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  #16  
Old 01-19-2020, 08:17 PM
M Sarad M Sarad is offline
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There are a few blanks.

Seven years ago I woke up in the San Luis Obispo ICU after a bicycle crash. I didn’t play guitar much for a year. It took 2-3 to remember my repertoire. I still have short term memory problems. In the blues band, I remember how to play the songs, but I can’t remember the titles. Song lists are useless to me. I have the other band members help me out.
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Last edited by M Sarad; 01-19-2020 at 11:12 PM.
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  #17  
Old 01-19-2020, 08:27 PM
lfoo6952 lfoo6952 is offline
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Matt:

You mentioned the name Matt Mustapick in your post. What ever became of Matt? At one time I was exploring buying one of his guitars. His website is no longer active. Did he stop building guitars?
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  #18  
Old 01-19-2020, 09:11 PM
The Growler The Growler is offline
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Very cool. Thanks for sharing. I think a lot of us can say some of our best memories involve music and friends made playing music. Whether anyone else knows the music or the people matters not. It's our soundtrack.
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  #19  
Old 01-19-2020, 11:11 PM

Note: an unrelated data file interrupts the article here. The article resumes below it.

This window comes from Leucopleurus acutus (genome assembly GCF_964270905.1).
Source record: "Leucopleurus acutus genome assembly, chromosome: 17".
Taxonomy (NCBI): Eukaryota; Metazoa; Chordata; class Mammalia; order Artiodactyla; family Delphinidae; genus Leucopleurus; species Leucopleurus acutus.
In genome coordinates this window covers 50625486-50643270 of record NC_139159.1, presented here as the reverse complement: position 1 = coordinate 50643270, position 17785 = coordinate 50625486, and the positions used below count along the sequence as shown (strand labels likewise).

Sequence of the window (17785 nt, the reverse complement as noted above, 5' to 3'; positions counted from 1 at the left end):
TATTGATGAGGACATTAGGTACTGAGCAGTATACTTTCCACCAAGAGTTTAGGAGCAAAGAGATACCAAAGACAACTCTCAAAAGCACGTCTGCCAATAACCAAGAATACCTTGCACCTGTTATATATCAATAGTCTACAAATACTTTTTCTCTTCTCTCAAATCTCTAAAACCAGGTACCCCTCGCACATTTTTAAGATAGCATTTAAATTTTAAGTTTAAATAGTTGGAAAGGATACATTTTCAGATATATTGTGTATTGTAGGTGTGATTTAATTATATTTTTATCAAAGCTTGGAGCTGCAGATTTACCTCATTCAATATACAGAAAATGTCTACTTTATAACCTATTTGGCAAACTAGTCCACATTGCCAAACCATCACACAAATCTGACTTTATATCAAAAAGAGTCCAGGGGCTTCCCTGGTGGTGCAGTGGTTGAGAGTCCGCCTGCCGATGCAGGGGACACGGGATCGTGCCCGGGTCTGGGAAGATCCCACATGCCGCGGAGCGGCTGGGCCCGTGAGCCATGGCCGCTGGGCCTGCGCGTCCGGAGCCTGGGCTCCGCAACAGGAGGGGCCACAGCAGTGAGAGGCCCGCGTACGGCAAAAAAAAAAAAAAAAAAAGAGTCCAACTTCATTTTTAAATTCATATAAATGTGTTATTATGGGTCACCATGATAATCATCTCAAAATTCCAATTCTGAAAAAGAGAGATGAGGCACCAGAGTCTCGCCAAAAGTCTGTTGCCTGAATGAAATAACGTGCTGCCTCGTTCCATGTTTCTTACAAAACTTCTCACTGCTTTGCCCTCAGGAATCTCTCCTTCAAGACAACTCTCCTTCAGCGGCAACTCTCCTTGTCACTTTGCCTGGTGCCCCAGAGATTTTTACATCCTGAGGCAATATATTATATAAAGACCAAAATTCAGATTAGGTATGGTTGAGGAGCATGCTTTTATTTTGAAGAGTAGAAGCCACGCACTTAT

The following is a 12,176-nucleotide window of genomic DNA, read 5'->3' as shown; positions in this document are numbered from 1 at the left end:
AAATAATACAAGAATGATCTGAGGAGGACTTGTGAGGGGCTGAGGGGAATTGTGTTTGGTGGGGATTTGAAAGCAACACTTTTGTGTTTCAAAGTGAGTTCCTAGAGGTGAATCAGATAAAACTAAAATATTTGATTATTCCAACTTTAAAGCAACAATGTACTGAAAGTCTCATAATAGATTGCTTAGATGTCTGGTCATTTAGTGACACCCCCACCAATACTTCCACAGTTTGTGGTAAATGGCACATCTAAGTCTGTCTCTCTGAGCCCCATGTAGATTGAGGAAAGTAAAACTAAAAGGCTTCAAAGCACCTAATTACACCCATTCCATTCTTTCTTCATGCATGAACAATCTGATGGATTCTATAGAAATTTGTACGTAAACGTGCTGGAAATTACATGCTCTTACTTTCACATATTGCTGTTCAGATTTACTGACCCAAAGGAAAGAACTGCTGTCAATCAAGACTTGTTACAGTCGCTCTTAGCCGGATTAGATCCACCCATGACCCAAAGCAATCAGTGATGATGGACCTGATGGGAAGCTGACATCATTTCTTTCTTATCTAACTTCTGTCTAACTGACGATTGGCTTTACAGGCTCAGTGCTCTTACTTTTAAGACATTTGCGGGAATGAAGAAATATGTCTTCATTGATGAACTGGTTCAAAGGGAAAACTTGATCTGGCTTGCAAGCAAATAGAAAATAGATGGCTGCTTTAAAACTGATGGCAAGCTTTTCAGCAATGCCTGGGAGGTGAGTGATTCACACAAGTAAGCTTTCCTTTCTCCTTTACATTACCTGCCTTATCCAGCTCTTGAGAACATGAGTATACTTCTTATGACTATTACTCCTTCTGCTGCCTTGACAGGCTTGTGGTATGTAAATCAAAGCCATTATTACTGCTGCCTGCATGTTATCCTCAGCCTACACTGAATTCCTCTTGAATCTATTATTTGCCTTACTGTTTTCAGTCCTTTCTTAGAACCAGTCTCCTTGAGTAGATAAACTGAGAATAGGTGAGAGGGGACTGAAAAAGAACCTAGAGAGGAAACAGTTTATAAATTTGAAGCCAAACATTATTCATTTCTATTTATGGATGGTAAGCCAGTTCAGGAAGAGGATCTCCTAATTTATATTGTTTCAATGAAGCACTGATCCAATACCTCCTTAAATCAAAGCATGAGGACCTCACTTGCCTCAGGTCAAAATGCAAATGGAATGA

M Sarad M Sarad is offline
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Quote:
Originally Posted by lfoo6952 View Post
Matt:

You mentioned the name Matt Mustapick in your post. What ever became of Matt? At one time I was exploring buying one of his guitars. His website is no longer active. Did he stop building guitars?
Matt gave it up a few years ago. His guitars were superbly built with wood choices other luthiers seemed to pass by. His Baritones were especially nice.
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  #20  
Old 01-19-2020, 11:15 PM
M Sarad M Sarad is offline
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Where it all started:
https://m.youtube.com/watch?v=RcA4rm...SCPzNQ&index=1
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  #21  
Old 01-19-2020, 11:54 PM
tippy5 tippy5 is offline
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Originally Posted by zmf View Post
Tucker's Grove. That really brings back old memories.

Nine degrees of separation, I guess.
I played in the smaller outskirt ad hoc groups. My 100$ Yamaki didn't exactly get too many solo rounds... : ). A remarkable time for warm memories.

Dang banjo players.....
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  #22  
Old 01-20-2020, 05:36 AM
beatcomber beatcomber is online now
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Very enjoyable read, and how cool to have DeGrassi and Skye at your wedding!
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  #23  
Old 01-20-2020, 07:00 PM
Wade Hampton Wade Hampton is offline
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Nice thread, Matt. I've enjoyed reading it.

I took a different musical path than yours, but there are some similarities. When I was in my early twenties and just starting to gig out as a performer, I was playing only mountain dulcimer and mandolin. But I had a good friend a few doors down from where I lived named Dave who was a serious country blues fingerpicking guitarist.

He was a huge fan of Yazoo Records, which had these great recordings of early country blues players like Charlie Patton and Blind Lemon Jefferson. I think he must have bought an LP from them by mail order every month, because Dave built an astonishing collection over the years that we knew each other.





Charlie Patton

Dave was teaching himself a lot of the songs off those albums, and I seem to recall that he got tablature books for some of them through Yazoo or some other source.